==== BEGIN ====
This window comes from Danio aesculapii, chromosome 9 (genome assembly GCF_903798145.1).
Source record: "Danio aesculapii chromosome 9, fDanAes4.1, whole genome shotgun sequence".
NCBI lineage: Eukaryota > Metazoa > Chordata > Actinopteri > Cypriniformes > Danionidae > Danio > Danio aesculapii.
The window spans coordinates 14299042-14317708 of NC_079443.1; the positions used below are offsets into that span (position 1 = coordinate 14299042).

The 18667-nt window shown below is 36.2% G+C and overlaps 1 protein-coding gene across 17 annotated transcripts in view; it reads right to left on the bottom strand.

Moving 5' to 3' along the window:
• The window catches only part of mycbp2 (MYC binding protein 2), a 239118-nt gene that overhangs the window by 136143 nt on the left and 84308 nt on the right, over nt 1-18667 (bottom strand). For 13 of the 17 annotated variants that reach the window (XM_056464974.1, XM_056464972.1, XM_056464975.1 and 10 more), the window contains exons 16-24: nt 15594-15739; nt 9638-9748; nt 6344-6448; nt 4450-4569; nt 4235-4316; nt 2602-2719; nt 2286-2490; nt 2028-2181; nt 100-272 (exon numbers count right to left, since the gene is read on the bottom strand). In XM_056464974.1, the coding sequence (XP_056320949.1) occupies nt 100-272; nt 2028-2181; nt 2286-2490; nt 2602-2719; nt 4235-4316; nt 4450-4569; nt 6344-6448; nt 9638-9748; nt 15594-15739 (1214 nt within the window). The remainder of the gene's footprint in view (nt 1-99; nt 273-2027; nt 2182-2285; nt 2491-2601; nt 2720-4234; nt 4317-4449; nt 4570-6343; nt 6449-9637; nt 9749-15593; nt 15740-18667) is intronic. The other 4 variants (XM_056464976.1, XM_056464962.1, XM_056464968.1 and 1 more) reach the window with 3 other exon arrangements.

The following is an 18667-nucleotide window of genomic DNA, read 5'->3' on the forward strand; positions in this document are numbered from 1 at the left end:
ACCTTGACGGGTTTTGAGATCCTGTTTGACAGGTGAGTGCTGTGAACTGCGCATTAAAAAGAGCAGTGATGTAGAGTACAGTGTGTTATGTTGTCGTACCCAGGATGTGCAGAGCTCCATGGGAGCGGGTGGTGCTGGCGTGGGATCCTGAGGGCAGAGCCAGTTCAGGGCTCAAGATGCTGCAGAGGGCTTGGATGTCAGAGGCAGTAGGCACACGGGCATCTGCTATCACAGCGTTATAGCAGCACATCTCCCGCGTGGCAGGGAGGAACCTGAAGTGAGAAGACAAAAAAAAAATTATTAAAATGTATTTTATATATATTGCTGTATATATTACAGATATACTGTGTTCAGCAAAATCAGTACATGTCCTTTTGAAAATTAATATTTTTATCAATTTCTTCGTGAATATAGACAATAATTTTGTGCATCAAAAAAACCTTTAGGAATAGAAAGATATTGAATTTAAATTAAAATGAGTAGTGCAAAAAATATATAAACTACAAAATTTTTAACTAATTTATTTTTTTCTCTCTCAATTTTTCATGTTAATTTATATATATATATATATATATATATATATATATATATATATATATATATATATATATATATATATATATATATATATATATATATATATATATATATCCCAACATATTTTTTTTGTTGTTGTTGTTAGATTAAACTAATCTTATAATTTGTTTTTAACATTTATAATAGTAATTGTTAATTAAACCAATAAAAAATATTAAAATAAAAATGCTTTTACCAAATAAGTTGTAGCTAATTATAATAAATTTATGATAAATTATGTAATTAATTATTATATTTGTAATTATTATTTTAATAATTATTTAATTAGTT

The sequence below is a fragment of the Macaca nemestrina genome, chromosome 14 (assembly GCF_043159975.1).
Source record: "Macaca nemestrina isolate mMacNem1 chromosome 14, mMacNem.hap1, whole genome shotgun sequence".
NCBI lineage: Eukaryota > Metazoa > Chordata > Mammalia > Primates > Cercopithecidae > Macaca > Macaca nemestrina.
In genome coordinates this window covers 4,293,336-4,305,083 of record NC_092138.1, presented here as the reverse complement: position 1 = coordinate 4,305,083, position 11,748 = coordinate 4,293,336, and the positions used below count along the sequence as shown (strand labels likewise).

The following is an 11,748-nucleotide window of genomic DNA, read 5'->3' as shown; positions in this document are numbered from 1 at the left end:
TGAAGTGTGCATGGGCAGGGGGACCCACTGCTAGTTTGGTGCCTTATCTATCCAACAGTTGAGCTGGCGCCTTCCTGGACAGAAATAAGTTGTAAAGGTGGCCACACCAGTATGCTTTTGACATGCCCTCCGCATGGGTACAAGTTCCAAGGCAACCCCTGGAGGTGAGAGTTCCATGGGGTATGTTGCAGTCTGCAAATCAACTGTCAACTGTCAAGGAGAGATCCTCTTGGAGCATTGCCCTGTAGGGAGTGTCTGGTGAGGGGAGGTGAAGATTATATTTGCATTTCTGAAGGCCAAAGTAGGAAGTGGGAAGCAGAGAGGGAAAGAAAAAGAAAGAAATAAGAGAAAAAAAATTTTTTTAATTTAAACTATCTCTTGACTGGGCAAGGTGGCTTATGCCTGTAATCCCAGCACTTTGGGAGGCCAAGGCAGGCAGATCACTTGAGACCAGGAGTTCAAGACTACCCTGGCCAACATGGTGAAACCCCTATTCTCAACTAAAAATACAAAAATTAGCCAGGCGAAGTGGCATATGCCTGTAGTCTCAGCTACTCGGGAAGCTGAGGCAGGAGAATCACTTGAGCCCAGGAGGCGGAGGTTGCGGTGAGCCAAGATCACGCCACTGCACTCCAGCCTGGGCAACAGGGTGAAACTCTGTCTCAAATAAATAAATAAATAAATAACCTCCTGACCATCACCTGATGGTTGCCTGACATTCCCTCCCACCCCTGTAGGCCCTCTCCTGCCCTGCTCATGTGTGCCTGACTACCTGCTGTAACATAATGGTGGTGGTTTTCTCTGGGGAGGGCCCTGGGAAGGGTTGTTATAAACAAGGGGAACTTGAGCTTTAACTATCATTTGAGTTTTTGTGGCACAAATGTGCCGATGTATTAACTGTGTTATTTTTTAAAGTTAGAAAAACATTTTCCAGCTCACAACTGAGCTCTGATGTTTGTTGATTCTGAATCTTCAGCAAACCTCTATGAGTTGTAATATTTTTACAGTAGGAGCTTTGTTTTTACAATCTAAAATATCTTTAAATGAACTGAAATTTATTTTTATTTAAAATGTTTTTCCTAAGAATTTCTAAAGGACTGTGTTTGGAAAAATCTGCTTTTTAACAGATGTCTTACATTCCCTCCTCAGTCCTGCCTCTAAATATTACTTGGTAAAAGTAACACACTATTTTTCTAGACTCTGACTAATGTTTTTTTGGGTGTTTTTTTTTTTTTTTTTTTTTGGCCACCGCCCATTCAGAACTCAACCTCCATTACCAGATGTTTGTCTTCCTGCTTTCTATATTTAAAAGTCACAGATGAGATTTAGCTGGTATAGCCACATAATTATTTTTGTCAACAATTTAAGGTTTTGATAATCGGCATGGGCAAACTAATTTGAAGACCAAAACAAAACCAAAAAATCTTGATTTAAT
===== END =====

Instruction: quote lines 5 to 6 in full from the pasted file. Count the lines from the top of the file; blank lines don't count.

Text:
The 18667-nt window shown below is 36.2% G+C and overlaps 1 protein-coding gene across 17 annotated transcripts in view; it reads right to left on the bottom strand.

Moving 5' to 3' along the window: